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Accounting for Insurance-Related Costs in a Business Combination

December 8, 2023

Transaction costs incurred to effect a business combination should be accounted for separate from the business combination as an expense when incurred and when the related services have been received by the buyer. This is the case if the buyer is paying the service provider directly, as well as if the buyer arranges to have the seller or target pay the service providers, and in return, the buyer reimburses the seller for those payments through an increase in the consideration transferred in conjunction with the business combination. One common form of transaction cost the buyer in a business combination may incur is insurance costs for various matters related to the transaction, including for directors’ and officers’ liability as well as representations and warranties included in the acquisition agreement.

Directors’ and officers’ liability insurance may be obtained by a buyer to cover potential losses from litigation claims made against directors and officers of the acquiree for any actions that occurred prior to the acquisition date for which claims are made subsequent to the acquisition. Insurance for general representations and warranties made in a business combination may be obtained by a buyer to cover potential losses from incorrect representations or warranties made by a seller in the acquisition agreement. This insurance may be obtained in cases in which amounts are not held in escrow related to the seller satisfying general representations and warranties. As both of these types of insurance coverage are for events that either occurred prior to or as of the acquisition date, any costs should be expensed as incurred.

When insurance costs are shared between the buyer and the seller, consideration should be given to which party receives the primary benefit from the insurance to appropriately account for the costs. Questions that should be considered by the buyer in determining whether other insurance-related costs should be accounted for separate from the business combination include the following:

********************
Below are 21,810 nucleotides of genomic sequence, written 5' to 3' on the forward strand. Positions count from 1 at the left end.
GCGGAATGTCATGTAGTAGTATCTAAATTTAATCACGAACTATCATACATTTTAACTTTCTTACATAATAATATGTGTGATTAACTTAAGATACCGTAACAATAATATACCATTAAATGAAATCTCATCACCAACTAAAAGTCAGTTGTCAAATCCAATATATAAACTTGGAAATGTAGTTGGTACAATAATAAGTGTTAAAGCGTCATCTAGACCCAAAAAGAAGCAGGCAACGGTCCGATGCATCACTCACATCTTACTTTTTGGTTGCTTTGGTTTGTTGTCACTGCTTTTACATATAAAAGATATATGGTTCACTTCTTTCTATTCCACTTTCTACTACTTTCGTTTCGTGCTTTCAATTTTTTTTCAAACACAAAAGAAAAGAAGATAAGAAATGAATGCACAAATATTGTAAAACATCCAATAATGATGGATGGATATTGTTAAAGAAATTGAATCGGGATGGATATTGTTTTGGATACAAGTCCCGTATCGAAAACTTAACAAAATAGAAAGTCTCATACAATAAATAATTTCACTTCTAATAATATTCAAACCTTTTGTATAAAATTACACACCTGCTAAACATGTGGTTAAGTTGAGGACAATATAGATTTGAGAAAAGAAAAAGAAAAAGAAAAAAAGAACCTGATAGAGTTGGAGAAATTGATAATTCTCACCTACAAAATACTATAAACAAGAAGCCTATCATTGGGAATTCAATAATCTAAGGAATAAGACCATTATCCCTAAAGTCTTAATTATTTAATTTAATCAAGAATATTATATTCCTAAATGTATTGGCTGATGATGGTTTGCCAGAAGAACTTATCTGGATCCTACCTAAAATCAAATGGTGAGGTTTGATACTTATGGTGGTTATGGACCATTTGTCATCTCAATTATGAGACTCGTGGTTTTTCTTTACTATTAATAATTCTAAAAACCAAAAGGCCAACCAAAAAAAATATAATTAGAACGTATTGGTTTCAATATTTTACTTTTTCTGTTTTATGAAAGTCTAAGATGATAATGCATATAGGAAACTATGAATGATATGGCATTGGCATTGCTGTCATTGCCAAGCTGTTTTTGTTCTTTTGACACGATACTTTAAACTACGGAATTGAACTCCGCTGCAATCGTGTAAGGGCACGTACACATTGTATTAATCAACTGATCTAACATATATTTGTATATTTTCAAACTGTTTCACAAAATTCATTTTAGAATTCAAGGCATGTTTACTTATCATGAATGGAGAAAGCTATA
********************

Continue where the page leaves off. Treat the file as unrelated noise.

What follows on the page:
• Why did the buyer, target, sellers or other involved parties purchase the insurance?
  • Who initiated the transaction?
  • When was the transaction entered into?

The purpose of these questions is to determine which party or parties benefit from the insurance. None of these questions are individually determinative and the analysis performed to answer one question could very well overlap with the analysis performed to answer a different question. If the party that receives the primary benefit is considered to be the buyer or the combined entity, then it is most likely that the insurance-related costs should be accounted for separate from the business combination.

The expectation is that a comprehensive analysis of all the facts and circumstances should be performed to identify whether insurance related costs should be accounted for separate from the business combination. Due to the significant judgments that may be required in arriving at an appropriate conclusion about the accounting for shared costs, we recommend consultation with a subject matter expert.

For additional guidance on this topic and other issues that arise when accounting for a business combination, refer to our publication, A guide to accounting for business combinations.

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Our membership in RSM US Alliance has elevated our capabilities in the marketplace, helping to differentiate our firm from the competition while allowing us to maintain our independence and entrepreneurial culture. We have access to a valuable peer network of like-sized firms as well as a broad range of tools, expertise, and technical resources.

For more information on how ​Hylant can assist you, please call 800-249-5268.

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